NYSE proposals address investor complaints

The head of the New York Stock Exchange said yesterday that the exchange's board has approved proposals to increase automated trading and give listed companies more control over who makes markets in their shares.

The changes will make the NYSE, the world's largest stock exchange, the "best market by any measure," Chief Executive Officer John A. Thain said at a news conference.


The proposals, which go to the Securities and Exchange Commission for review, seek to address complaints by some institutional investors and listed companies that the NYSE's trading system favors floor traders at the expense of investors.

"These measures would be steps in the right direction," Maurice R. "Hank" Greenberg, chief executive of American International Group, said in a statement before the NYSE's announcement.


"Further positive changes would include more electronic trading and better and more timely information about the specialists' performance."

Lack of support

Greenberg said in a December opinion piece in The Wall Street Journal that specialists failed to support the stock price of American International, a large insurance company.

Interim NYSE Chairman John S. Reed said later that he intended to speak to Greenberg about the role of specialists at the exchange.

Other critics of the system include the California Employees' Public Retirement System, the biggest state pension fund. It sued the stock exchange and its seven specialist firms last year to recoup at least $150 million in trading losses the fund said were caused by specialists who traded for their own accounts.

The NYSE also named Amy S. Butte, 36, former chief financial officer of Credit Suisse First Boston's financial-services division, as the exchange's chief financial officer. She replaces Keith R. Helsby, who is retiring.

Thain also appointed David L. Shuler, 41, his chief of staff at Goldman Sachs Group Inc., to the same post at the NYSE and said he also had brought his secretary from the bank to the exchange. Butte will be paid a starting salary of $500,000, Thain said.

He also said executive pay will be lowered this year but didn't provide details. "On the whole, [compensation] levels will be lower," he said.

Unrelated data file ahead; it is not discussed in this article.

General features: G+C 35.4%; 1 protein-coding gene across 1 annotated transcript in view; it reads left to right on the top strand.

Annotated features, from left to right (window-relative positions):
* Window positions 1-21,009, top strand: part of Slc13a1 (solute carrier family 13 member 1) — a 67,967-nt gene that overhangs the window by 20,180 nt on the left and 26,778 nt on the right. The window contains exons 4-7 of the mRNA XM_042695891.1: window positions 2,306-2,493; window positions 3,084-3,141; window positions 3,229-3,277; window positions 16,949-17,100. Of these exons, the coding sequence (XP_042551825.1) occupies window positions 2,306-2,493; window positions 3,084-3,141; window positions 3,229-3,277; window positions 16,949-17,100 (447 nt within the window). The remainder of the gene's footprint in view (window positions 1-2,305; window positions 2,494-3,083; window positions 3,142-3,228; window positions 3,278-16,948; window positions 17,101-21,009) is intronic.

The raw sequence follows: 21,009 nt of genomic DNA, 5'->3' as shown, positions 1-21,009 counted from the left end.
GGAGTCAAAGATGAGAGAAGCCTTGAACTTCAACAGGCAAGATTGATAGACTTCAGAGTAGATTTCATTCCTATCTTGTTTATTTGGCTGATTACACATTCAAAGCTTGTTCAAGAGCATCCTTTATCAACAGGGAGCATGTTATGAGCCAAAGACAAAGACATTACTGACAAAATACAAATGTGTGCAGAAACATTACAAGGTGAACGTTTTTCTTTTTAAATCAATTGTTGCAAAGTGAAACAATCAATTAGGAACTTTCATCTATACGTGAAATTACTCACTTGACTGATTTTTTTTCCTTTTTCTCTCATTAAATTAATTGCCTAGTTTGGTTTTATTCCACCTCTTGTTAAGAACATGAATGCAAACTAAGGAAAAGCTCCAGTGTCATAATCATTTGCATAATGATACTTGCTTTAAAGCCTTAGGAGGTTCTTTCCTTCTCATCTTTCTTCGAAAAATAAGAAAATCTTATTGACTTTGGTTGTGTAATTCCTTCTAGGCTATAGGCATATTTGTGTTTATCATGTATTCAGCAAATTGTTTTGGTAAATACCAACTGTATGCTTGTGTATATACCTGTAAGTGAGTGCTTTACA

He also declined to say whether the exchange will sell shares to the public, calling its ownership "a longer-term issue."

Three changes

One change would remove limits on the size and frequency of shares that investors can trade automatically at the currently displayed best price without traders and market-makers, known as specialists, on the exchange floor.

A second would make it easier for a listed company to change the specialist that has exclusive rights to oversee buying and selling of its shares on the floor.

A third change would let institutional investors have more orders executed than they can now without the specialists taking the time to seek a better price.

"These are tremendous moves in the right direction," said North Carolina Treasurer Richard H. Moore, one of 19 people appointed in December to a new board of executives representing exchange constituencies.


"It's good old-fashioned business practice to listen to your customers, and the exchange is going to do everything in its power to do it."

SEC spokesman Herb Perone said it would be premature to comment on a rule proposal the SEC hasn't received. NYSE spokesman Ray Pellecchia declined to comment.

Five of the NYSE's seven specialist firms are trying to reach a settlement with the SEC and NYSE regulators regarding allegations that they traded for their own accounts ahead of customer orders.

The stock exchange estimated this year that the five firms could owe as much as $155 million in penalties and restitution, and the SEC has told the firms they might face civil penalties.

'A gun to their heads'

"Specialists have a gun to their heads to consider doing this," said Junius W. Peake, a professor at the University of Northern Colorado's Monfort School of Business, who has called for the elimination of exchange floors since 1976. "They think they may be able to keep alive by doing this."


Spokesmen at the five firms declined to comment. The five are LaBranche & Co., FleetBoston Financial Corp.'s Fleet Specialists unit, Goldman's Spear Leeds & Kellogg, Van Der Moolen Specialists USA and Bear Wagner Specialists LLC.